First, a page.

A man sitting alone at his kitchen table pauses before eating his breakfast. He looks at the empty room before him. “Meet me in front of Strand Books at 2,” he says aloud, then takes a bite out of his bagel sandwich. It is not a condition of the mind that has this man speaking to a person who isn’t there. It is a text message. This is the opening scene of Google’s first concept video for Glass—a mobile device that you wear on your head like glasses. The words the man had spoken appear before him in the device’s lens. As he eats, he sees the message float away to his friend.
As the concept video implied, Glass doesn’t come with any sort of hand-held keyboard. It is activated with an upward tilt of the head. From there, you can use a small touchpad on the side of the headset to perform some basic tasks—like taking a photo. But most commands must be uttered aloud, after the user says, “OK, Glass.” The big idea behind Glass is that it will free the world from constantly looking down at smartphones. To achieve this hands-free freedom, though, people will have to get used to issuing voice commands to their devices in public. Although some of Glass’ functions can be controlled with its touchpad, and Google may add more physical gesture controls in the future, talking is a big part of using Glass. Google apparently believes that this will eventually become commonplace. But will it?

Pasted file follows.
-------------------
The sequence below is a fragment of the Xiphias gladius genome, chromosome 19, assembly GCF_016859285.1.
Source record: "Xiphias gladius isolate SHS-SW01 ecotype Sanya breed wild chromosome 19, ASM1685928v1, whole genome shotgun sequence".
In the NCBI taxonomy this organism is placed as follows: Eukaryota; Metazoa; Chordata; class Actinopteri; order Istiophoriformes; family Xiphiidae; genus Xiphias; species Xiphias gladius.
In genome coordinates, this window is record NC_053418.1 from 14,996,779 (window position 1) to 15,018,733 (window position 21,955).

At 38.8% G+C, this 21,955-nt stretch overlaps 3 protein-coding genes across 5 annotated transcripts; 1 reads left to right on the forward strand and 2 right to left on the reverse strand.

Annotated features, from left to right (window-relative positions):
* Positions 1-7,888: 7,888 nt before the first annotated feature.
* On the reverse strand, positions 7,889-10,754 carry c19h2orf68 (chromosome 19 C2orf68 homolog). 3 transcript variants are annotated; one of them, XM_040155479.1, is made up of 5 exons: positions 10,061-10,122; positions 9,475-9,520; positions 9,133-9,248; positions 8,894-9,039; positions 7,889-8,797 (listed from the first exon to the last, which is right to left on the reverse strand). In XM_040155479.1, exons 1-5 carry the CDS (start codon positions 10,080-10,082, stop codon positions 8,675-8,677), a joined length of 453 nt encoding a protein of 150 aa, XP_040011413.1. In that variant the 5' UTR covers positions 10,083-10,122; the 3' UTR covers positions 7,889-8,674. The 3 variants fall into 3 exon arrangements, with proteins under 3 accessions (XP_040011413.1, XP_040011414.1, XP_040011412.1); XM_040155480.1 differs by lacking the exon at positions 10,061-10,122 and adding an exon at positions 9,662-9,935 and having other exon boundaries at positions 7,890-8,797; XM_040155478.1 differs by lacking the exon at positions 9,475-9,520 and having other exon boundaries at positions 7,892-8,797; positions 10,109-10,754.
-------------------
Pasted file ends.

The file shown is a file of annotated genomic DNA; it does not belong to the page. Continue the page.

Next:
It’s too early to know for sure, but Google Glass isn’t the first technology to face this kind of social barrier.